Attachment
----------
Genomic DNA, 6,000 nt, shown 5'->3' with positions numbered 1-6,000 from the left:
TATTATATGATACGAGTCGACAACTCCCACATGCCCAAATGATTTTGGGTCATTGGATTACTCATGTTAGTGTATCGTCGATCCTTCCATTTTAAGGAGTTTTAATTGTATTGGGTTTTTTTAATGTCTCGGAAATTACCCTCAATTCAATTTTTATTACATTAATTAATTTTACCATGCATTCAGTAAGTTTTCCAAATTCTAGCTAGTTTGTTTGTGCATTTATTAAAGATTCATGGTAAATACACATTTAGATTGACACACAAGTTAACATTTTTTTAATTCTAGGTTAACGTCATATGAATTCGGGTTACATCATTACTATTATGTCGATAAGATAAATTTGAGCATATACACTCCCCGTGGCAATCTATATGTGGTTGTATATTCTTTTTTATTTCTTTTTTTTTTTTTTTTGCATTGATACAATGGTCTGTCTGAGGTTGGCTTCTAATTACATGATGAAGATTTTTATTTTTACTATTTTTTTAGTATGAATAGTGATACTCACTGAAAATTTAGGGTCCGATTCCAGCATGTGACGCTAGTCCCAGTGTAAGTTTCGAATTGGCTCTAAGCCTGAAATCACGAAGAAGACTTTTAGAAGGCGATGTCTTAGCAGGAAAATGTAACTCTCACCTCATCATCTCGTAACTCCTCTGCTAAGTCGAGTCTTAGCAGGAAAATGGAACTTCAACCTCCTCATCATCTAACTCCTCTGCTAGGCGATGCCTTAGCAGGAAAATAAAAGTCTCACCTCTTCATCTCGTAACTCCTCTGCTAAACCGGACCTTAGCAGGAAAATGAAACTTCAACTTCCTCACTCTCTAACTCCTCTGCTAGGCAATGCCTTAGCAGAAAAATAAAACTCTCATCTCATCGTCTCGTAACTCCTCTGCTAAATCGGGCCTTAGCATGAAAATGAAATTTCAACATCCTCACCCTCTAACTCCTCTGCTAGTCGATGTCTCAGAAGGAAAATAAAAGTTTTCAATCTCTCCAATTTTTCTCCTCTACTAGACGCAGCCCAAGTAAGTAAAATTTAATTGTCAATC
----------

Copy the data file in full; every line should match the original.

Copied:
Genomic DNA, 6,000 nt, shown 5'->3' with positions numbered 1-6,000 from the left:
TATTATATGATACGAGTCGACAACTCCCACATGCCCAAATGATTTTGGGTCATTGGATTACTCATGTTAGTGTATCGTCGATCCTTCCATTTTAAGGAGTTTTAATTGTATTGGGTTTTTTTAATGTCTCGGAAATTACCCTCAATTCAATTTTTATTACATTAATTAATTTTACCATGCATTCAGTAAGTTTTCCAAATTCTAGCTAGTTTGTTTGTGCATTTATTAAAGATTCATGGTAAATACACATTTAGATTGACACACAAGTTAACATTTTTTTAATTCTAGGTTAACGTCATATGAATTCGGGTTACATCATTACTATTATGTCGATAAGATAAATTTGAGCATATACACTCCCCGTGGCAATCTATATGTGGTTGTATATTCTTTTTTATTTCTTTTTTTTTTTTTTTTGCATTGATACAATGGTCTGTCTGAGGTTGGCTTCTAATTACATGATGAAGATTTTTATTTTTACTATTTTTTTAGTATGAATAGTGATACTCACTGAAAATTTAGGGTCCGATTCCAGCATGTGACGCTAGTCCCAGTGTAAGTTTCGAATTGGCTCTAAGCCTGAAATCACGAAGAAGACTTTTAGAAGGCGATGTCTTAGCAGGAAAATGTAACTCTCACCTCATCATCTCGTAACTCCTCTGCTAAGTCGAGTCTTAGCAGGAAAATGGAACTTCAACCTCCTCATCATCTAACTCCTCTGCTAGGCGATGCCTTAGCAGGAAAATAAAAGTCTCACCTCTTCATCTCGTAACTCCTCTGCTAAACCGGACCTTAGCAGGAAAATGAAACTTCAACTTCCTCACTCTCTAACTCCTCTGCTAGGCAATGCCTTAGCAGAAAAATAAAACTCTCATCTCATCGTCTCGTAACTCCTCTGCTAAATCGGGCCTTAGCATGAAAATGAAATTTCAACATCCTCACCCTCTAACTCCTCTGCTAGTCGATGTCTCAGAAGGAAAATAAAAGTTTTCAATCTCTCCAATTTTTCTCCTCTACTAGACGCAGCCCAAGTAAGTAAAATTTAATTGTCAATC